I’ve got Forest books literally stacked up waiting to be read. There’ve been a real glut of them in recent years, and whilst I do like a good autobiography on occasion, I have to be in the mood, the likes of John McGovern, Garry Birtles, Viv Anderson and Larry Lloyd sit resolutely on my ‘to read’ pile, and probably will do for a considerable time.
This book is a bit different though, it’s very different to any football book I’ve ever read before. It was written by my friend Mark Collar, and I’ve been ludicrously tardy in both getting it and reading it. Once I did pick it up I genuinely struggled to put it down and had finished it within a couple of days. I opted to read it cover to cover, others have ‘dipped in and out’ of chapters – I can see both methods working.
It’s difficult to describe the genre – there’s a bit of self-indulgent (but in a good way) autobiographical recollection of a fan who lost interest in Forest at the wrong time. I can empathise with that, Forest’s most recent European adventure in the mid-nineties corresponded with my discovery of girls and booze – “I can miss out this time, there’s always next season!” I thought. Oh foolish me. Of course, Mark did the same when we were lifting trophies on the biggest stage, so he wins there!
Ostensibly the book centres around youth team players who lodged in the attic of his parental home – it follows their fortunes, recollects their characters and particularly centres on John Robertson, who didn’t stay with the Collars but certainly spent time with the players that did, and at their house. Interspersed are reflections on players, events, games, managers – spanning the entire history of Nottingham Forest. Sometimes Mark’s research, sometimes he has included work by guest writers. It’s a charming and varied read.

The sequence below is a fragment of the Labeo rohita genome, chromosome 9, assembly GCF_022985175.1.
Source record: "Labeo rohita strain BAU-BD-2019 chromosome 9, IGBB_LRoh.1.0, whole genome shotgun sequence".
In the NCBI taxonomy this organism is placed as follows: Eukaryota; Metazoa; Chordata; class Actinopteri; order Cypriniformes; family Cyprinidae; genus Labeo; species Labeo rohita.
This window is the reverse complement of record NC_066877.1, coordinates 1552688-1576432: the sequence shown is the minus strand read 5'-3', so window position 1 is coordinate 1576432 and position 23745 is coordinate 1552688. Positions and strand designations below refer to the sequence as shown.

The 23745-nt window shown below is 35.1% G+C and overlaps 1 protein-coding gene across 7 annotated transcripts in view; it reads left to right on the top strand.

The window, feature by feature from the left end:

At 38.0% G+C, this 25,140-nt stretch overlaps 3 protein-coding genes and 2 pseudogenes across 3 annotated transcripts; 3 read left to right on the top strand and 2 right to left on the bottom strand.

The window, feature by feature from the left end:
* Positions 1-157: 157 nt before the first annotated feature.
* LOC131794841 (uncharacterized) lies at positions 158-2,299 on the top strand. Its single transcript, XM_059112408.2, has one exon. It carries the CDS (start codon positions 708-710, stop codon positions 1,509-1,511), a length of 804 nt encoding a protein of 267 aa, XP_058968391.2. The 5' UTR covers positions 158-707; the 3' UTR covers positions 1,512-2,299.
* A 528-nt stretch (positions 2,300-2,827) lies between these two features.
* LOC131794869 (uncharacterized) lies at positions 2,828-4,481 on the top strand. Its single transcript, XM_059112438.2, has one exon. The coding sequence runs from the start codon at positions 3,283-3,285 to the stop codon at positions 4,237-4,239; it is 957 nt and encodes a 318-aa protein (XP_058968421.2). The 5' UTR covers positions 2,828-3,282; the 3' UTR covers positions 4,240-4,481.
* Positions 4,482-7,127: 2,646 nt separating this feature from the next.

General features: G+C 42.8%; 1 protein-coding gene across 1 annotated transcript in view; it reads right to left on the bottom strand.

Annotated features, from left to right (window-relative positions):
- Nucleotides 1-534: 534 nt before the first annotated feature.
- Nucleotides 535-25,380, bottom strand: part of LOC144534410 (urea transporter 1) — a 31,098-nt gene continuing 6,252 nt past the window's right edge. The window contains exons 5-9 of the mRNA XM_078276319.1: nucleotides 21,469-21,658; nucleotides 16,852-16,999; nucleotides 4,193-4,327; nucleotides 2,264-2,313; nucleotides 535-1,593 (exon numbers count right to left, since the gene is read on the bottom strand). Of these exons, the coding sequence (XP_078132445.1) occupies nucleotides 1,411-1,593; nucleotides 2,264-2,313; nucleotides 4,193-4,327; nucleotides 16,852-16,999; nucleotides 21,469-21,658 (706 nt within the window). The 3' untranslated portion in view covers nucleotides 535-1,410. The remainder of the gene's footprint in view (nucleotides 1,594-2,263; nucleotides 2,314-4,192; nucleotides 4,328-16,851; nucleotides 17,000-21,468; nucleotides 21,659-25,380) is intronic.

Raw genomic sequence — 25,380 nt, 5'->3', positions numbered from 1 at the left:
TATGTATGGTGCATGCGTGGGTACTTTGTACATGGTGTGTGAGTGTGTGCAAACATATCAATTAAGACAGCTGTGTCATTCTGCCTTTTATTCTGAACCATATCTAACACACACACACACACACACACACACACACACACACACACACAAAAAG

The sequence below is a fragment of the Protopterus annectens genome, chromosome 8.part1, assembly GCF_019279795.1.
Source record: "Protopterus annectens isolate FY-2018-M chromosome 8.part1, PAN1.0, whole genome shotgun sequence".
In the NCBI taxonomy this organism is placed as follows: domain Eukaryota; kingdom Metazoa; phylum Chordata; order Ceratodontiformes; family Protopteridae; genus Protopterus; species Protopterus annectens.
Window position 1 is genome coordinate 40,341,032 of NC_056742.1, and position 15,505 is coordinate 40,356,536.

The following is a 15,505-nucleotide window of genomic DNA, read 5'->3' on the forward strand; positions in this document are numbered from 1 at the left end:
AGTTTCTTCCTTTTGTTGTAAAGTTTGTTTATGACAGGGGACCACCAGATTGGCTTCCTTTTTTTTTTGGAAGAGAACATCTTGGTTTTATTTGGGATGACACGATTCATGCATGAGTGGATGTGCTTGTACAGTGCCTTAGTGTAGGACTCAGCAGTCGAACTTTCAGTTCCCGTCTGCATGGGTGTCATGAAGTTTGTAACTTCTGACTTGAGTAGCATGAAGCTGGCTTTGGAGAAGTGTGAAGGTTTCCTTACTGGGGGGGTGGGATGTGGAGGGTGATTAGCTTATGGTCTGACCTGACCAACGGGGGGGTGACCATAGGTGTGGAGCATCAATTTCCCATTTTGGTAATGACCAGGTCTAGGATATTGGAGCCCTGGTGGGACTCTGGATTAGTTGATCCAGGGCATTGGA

Even someone who’s read lots about Forest found plenty to learn in here, some new stories, some comfortingly familiar ones and some awesome new random facts. What has clearly been a labour of love for Mark has retained a punchy pace – some chapters last literally a couple of pages, others are in depth – you could easily read them in isolation but similarly they all hang together to give a sum of Forest through the ages through the eyes of someone who has grown up with Forest initially enthusiastically, at some times begrudgingly and is finally now reunited with the club that it was perhaps inevitable he’d return to.
As well as Mark’s labours the book is interspersed with worthy inclusions from Steve, Gary, Alex and Phil to boot which allows room for other voices in the narrative. The package is topped off with some lovely artwork by Diane, and if you’re lucky enough to grab a first edition version there’s an amusing alternative forename for Bobby Charlton in there!
You can buy Mark’s book from Amazon, and if you’re in any way interested in Nottingham Forest (or indeed, football in general), then I think you should do.